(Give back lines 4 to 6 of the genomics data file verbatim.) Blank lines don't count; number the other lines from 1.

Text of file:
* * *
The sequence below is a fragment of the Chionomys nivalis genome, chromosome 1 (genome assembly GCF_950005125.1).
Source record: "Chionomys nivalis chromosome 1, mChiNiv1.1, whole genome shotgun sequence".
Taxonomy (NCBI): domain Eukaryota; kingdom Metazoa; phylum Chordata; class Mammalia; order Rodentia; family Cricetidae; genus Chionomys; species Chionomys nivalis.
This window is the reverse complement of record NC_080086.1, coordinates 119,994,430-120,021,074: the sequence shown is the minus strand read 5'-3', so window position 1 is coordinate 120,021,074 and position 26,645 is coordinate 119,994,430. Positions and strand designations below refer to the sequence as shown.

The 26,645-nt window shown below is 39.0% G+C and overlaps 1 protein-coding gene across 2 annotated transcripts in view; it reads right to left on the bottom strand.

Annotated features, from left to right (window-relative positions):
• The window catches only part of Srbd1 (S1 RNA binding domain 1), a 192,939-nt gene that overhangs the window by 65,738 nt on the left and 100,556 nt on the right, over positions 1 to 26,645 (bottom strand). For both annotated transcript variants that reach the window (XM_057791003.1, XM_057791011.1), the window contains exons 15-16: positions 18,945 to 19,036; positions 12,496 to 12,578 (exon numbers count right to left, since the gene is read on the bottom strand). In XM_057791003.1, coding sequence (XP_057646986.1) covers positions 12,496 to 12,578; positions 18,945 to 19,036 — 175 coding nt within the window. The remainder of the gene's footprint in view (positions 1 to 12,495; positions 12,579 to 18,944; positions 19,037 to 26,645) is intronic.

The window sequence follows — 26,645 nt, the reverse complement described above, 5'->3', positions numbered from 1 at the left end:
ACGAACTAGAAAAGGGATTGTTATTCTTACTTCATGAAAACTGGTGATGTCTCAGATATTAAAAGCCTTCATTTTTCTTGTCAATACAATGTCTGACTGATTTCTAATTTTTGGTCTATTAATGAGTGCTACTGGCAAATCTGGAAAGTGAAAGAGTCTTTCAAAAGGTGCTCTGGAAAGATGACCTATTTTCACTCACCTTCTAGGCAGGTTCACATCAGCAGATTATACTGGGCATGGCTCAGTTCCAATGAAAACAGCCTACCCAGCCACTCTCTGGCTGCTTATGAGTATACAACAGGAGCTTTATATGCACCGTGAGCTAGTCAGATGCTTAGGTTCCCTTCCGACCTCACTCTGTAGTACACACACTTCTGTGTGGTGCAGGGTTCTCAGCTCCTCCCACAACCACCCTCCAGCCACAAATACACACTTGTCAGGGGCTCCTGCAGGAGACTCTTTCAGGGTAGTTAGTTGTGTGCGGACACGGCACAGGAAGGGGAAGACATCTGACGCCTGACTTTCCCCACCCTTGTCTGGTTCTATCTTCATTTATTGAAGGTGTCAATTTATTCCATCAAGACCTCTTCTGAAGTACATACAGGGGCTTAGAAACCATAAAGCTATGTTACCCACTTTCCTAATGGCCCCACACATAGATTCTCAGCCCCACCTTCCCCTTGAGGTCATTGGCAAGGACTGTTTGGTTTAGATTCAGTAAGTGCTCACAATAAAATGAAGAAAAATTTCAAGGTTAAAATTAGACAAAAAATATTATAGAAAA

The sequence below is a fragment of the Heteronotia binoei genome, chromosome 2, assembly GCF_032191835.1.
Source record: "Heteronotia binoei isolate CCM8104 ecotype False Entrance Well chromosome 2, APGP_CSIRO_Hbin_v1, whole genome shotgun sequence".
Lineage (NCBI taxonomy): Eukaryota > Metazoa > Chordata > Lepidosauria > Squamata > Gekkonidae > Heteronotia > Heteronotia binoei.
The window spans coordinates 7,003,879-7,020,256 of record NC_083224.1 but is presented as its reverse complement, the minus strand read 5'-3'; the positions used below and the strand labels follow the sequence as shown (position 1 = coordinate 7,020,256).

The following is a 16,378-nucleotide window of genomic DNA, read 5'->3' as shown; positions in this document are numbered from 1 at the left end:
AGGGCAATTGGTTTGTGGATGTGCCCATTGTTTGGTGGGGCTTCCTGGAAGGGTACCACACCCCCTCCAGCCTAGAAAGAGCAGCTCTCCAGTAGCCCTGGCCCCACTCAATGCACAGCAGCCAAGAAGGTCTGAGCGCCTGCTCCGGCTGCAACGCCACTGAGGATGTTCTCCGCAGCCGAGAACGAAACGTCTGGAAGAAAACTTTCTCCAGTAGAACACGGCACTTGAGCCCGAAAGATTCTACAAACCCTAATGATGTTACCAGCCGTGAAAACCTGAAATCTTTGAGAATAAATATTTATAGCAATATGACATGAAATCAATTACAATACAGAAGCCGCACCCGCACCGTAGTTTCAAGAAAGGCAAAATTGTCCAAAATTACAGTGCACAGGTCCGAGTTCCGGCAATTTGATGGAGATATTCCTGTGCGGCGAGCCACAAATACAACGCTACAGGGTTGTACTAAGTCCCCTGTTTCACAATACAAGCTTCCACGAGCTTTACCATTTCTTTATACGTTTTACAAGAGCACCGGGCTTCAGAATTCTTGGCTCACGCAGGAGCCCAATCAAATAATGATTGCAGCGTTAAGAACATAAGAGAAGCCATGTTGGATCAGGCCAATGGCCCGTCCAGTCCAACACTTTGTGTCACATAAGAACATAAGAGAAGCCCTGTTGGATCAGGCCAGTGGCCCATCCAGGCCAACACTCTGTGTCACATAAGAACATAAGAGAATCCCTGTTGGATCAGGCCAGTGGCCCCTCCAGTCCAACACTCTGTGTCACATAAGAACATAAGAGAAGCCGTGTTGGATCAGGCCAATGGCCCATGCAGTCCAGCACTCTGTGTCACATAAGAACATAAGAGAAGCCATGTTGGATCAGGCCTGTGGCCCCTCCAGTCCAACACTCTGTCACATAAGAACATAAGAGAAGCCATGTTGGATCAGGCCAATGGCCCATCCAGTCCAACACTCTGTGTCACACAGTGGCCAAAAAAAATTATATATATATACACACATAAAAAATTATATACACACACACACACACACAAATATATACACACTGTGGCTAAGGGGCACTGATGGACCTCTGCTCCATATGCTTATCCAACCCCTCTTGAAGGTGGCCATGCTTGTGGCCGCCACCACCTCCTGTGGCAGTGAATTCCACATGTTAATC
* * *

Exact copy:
This window is the reverse complement of record NC_080086.1, coordinates 119,994,430-120,021,074: the sequence shown is the minus strand read 5'-3', so window position 1 is coordinate 120,021,074 and position 26,645 is coordinate 119,994,430. Positions and strand designations below refer to the sequence as shown.

The 26,645-nt window shown below is 39.0% G+C and overlaps 1 protein-coding gene across 2 annotated transcripts in view; it reads right to left on the bottom strand.

Annotated features, from left to right (window-relative positions):